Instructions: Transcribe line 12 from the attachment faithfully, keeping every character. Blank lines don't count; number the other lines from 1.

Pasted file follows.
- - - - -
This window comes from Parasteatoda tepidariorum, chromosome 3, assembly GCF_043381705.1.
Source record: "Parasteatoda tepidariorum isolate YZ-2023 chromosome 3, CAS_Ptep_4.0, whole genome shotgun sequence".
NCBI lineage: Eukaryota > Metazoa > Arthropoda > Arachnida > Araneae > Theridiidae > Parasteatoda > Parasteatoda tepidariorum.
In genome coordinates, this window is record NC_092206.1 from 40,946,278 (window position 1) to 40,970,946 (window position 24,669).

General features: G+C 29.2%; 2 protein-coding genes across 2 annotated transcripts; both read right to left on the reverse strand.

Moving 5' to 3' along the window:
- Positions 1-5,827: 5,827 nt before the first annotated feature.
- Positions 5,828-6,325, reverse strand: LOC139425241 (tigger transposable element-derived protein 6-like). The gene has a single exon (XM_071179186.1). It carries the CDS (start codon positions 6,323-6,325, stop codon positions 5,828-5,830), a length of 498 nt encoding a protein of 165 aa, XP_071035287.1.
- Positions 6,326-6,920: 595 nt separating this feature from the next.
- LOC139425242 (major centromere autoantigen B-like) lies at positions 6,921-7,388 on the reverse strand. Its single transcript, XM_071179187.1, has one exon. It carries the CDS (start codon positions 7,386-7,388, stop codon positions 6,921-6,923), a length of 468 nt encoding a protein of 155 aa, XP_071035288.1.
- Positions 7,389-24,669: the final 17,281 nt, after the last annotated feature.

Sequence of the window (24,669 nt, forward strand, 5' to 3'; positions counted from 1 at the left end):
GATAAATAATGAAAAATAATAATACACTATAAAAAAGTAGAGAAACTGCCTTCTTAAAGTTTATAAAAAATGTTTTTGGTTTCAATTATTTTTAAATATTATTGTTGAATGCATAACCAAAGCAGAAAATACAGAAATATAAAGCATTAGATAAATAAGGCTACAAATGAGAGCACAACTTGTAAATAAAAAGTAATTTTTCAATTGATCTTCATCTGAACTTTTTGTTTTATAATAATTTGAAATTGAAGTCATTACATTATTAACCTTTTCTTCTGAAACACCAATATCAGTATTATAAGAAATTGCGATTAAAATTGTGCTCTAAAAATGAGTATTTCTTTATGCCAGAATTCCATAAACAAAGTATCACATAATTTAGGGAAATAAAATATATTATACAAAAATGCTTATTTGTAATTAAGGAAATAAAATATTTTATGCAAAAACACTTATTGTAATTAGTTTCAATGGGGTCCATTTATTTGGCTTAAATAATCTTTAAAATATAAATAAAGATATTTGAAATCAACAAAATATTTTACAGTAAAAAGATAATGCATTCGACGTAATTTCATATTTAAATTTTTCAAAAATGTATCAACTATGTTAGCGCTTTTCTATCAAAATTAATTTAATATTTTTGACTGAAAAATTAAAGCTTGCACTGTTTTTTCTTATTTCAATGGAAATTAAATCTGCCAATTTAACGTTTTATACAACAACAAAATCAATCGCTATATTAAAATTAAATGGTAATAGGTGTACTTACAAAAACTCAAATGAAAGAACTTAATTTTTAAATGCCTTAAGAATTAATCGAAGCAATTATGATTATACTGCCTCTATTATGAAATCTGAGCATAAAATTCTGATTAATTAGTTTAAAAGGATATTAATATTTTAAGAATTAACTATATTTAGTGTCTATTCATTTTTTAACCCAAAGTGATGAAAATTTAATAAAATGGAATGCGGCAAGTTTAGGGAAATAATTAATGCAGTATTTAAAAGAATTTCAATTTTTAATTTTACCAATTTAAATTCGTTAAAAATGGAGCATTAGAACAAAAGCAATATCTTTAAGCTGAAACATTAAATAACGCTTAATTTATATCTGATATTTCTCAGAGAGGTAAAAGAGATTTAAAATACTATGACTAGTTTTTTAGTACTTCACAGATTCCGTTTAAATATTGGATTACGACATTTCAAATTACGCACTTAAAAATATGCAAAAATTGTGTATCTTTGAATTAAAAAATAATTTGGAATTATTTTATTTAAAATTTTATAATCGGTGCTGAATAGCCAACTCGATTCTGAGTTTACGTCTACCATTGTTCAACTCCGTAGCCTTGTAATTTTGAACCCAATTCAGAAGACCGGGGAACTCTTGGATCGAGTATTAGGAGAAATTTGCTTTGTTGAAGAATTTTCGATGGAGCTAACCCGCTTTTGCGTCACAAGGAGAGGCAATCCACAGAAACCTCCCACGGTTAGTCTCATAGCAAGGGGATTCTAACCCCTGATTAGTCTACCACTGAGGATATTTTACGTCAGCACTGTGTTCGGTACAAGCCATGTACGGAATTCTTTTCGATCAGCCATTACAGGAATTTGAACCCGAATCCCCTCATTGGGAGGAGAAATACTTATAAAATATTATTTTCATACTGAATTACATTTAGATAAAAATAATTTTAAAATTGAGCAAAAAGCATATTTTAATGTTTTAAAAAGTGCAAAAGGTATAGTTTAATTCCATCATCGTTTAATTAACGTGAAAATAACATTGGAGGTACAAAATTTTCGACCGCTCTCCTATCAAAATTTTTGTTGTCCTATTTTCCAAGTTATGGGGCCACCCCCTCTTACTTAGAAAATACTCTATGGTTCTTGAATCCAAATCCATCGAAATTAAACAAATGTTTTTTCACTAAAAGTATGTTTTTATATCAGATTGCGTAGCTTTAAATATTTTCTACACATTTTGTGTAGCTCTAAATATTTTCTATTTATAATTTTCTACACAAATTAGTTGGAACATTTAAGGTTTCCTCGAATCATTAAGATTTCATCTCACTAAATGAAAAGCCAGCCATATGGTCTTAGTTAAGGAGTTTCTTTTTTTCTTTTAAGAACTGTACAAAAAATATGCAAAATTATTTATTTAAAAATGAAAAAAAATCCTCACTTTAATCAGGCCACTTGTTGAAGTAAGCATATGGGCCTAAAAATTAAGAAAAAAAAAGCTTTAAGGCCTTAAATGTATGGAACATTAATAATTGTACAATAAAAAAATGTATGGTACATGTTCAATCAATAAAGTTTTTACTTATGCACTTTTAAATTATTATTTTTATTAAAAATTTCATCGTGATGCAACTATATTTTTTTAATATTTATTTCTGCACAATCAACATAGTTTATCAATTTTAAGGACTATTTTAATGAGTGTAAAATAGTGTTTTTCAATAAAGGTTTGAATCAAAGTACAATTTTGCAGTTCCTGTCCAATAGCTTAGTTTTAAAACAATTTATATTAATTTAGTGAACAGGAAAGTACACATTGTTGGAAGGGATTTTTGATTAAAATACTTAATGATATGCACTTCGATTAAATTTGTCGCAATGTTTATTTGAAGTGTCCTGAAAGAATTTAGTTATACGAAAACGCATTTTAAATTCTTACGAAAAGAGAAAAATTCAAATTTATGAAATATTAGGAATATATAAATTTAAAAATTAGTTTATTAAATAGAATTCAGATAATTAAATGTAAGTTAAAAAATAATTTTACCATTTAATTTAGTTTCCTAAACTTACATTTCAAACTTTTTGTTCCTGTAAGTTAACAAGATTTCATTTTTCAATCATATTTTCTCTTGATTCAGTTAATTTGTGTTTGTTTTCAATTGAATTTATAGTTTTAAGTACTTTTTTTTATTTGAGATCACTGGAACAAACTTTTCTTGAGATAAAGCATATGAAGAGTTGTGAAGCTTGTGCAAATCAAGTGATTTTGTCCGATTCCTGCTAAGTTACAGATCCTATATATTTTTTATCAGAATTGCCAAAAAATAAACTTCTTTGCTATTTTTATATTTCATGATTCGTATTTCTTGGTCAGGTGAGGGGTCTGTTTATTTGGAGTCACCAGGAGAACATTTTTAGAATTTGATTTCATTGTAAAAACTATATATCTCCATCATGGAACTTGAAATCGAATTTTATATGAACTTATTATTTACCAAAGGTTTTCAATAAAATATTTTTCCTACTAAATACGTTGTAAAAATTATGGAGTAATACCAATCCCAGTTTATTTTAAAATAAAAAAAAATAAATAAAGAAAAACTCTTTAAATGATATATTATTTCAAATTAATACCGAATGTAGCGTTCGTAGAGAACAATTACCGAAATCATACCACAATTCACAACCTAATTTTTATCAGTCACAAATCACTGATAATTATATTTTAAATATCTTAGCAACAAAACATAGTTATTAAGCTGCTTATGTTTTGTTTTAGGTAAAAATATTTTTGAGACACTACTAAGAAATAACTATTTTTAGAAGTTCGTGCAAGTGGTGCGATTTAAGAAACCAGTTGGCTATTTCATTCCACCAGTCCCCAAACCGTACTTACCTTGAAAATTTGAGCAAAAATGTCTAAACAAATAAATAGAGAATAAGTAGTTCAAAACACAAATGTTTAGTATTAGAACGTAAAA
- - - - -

Sequence of the window (24,669 nt, forward strand, 5' to 3'; positions counted from 1 at the left end):